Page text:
Over population = habitat loss. Habitat loss + climate change = sixth mass extinction.

  9. David Drury says:

    If this initiative is to succeed it must also address the issue of the deliberate obstruction of investigation of raptor persecution and environmental crime by the owners and managers of DGS businesses; as well as the obfuscation of due process of those under investigation by persons sympathetic to, or associated with the industry

  10. w.b. robertson says:

    So once we have ended grouse shooting and reclaimed the moors and got rid of the toffs and we all are feeling good about it……just what do we then plan to do with what are miles and miles of fuck all? I think we should be told.!

  11. Graham Ennis says:

    I am sickened by this. I left the SNP because of its relentless drive to the right of Scottish politics. Its policies on land, after some earlier attempts to do some reform, has essentially collapsed and reverted to support of the land-owners. I did a technical and scientific study some while back, showing that the damage done by large landowners was costing the Scottish economy about 35 billion a year in lost forests, forest eco-system services, forest products, and lost agricultural output. About 15 billion of this would have been tax. The Scots government knows this, as I told them so. Total lack of interest. The people have been betrayed. The SNP project has ground to a halt, on land, ecology. and green issues. The land laws need to have teeth, with a land tax, banning of all commercial hunting, and heavy penalties for land owners that do not maintain and improve their lands. Also a total ban on foreign ownership of Scottish land, and heavy fines for eco-system damage. What we actually have, is a banana Republic system of Feudal land ownership and control. Goodbye SNP. You are now part of the problem.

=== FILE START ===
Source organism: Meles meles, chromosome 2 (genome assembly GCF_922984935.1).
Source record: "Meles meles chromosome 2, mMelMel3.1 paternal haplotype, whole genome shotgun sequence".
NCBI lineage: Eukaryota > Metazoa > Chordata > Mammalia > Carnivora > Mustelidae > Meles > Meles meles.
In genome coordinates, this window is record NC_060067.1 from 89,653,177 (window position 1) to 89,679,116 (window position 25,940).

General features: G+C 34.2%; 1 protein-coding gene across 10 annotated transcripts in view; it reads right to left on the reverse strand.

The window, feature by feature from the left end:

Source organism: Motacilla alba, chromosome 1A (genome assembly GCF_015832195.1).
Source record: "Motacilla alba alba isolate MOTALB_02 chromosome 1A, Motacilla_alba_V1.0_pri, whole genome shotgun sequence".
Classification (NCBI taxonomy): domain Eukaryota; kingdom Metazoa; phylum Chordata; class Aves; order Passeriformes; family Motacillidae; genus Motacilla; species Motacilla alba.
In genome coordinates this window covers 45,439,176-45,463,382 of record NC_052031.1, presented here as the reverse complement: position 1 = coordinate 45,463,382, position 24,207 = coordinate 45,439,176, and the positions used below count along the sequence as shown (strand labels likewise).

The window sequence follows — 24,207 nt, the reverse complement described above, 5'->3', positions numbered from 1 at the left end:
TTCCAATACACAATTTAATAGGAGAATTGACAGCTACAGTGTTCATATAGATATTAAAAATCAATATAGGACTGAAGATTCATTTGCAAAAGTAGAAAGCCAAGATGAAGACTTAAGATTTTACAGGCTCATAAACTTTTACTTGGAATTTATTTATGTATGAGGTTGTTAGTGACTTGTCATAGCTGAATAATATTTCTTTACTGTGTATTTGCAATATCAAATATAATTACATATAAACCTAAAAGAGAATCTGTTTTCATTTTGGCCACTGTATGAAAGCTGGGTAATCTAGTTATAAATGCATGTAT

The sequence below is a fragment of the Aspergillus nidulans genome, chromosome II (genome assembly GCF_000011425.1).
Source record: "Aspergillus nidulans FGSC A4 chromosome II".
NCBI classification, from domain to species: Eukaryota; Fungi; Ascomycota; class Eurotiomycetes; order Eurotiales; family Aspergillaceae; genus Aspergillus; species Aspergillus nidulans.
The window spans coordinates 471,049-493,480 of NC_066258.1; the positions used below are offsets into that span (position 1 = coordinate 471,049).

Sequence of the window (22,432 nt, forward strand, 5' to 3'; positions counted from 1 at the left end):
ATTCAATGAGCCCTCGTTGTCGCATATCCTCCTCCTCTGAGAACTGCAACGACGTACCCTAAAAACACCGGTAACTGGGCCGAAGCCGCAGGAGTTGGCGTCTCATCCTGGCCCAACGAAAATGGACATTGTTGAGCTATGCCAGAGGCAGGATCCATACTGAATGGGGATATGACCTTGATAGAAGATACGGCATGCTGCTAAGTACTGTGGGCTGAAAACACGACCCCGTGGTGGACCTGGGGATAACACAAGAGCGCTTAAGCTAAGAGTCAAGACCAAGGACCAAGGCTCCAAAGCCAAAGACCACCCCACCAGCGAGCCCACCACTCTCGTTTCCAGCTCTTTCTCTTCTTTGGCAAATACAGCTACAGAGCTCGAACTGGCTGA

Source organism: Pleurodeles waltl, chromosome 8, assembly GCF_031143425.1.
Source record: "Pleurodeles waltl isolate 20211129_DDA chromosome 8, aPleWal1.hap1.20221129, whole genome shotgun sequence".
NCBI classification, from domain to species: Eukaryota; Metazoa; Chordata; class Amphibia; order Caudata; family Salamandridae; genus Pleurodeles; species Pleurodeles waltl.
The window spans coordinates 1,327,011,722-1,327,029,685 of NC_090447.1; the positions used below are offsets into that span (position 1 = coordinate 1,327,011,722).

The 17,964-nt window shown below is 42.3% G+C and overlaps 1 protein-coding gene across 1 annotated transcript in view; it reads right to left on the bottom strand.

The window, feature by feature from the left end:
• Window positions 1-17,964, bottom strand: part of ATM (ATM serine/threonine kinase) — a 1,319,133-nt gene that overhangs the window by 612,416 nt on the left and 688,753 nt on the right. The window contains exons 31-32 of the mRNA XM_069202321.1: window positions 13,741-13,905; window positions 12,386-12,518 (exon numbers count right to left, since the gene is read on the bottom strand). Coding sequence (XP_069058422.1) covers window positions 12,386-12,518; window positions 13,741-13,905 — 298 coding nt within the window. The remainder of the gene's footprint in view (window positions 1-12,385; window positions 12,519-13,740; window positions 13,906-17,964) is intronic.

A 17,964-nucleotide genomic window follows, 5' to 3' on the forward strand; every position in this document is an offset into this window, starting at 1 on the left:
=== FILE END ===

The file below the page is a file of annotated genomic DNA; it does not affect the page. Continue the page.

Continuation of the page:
12. w.b. robertson says:

    land reform does not seem to be near the top of Holyrood`s priorities. however after we have saved the poor wee grouse and driven off the toffs and saved the land for the people , I am curious to know just what we plan to do with what, in effect, are miles and miles of f— all. h

    1. Mark Bevis says: